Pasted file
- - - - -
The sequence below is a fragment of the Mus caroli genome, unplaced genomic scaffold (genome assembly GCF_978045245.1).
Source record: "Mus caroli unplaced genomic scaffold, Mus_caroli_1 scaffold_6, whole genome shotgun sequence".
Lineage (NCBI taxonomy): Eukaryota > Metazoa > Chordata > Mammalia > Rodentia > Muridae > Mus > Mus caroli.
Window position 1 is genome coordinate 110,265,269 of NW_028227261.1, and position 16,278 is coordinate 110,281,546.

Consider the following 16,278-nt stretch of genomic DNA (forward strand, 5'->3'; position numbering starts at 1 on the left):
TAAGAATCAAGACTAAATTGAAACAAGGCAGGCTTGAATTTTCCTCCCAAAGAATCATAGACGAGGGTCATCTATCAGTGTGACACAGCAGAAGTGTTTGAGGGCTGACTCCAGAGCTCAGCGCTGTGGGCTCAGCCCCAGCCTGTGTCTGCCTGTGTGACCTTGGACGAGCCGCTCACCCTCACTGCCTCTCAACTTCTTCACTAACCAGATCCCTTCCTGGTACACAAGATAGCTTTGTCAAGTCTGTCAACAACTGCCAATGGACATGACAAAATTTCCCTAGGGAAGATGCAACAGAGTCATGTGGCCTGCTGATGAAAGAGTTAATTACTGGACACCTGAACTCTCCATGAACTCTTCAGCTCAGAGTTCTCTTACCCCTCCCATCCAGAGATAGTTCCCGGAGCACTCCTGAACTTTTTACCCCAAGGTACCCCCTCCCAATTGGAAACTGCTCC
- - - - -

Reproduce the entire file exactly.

The sequence below is a fragment of the Mus caroli genome, unplaced genomic scaffold (genome assembly GCF_978045245.1).
Source record: "Mus caroli unplaced genomic scaffold, Mus_caroli_1 scaffold_6, whole genome shotgun sequence".
Lineage (NCBI taxonomy): Eukaryota > Metazoa > Chordata > Mammalia > Rodentia > Muridae > Mus > Mus caroli.
Window position 1 is genome coordinate 110,265,269 of NW_028227261.1, and position 16,278 is coordinate 110,281,546.

Consider the following 16,278-nt stretch of genomic DNA (forward strand, 5'->3'; position numbering starts at 1 on the left):
TAAGAATCAAGACTAAATTGAAACAAGGCAGGCTTGAATTTTCCTCCCAAAGAATCATAGACGAGGGTCATCTATCAGTGTGACACAGCAGAAGTGTTTGAGGGCTGACTCCAGAGCTCAGCGCTGTGGGCTCAGCCCCAGCCTGTGTCTGCCTGTGTGACCTTGGACGAGCCGCTCACCCTCACTGCCTCTCAACTTCTTCACTAACCAGATCCCTTCCTGGTACACAAGATAGCTTTGTCAAGTCTGTCAACAACTGCCAATGGACATGACAAAATTTCCCTAGGGAAGATGCAACAGAGTCATGTGGCCTGCTGATGAAAGAGTTAATTACTGGACACCTGAACTCTCCATGAACTCTTCAGCTCAGAGTTCTCTTACCCCTCCCATCCAGAGATAGTTCCCGGAGCACTCCTGAACTTTTTACCCCAAGGTACCCCCTCCCAATTGGAAACTGCTCC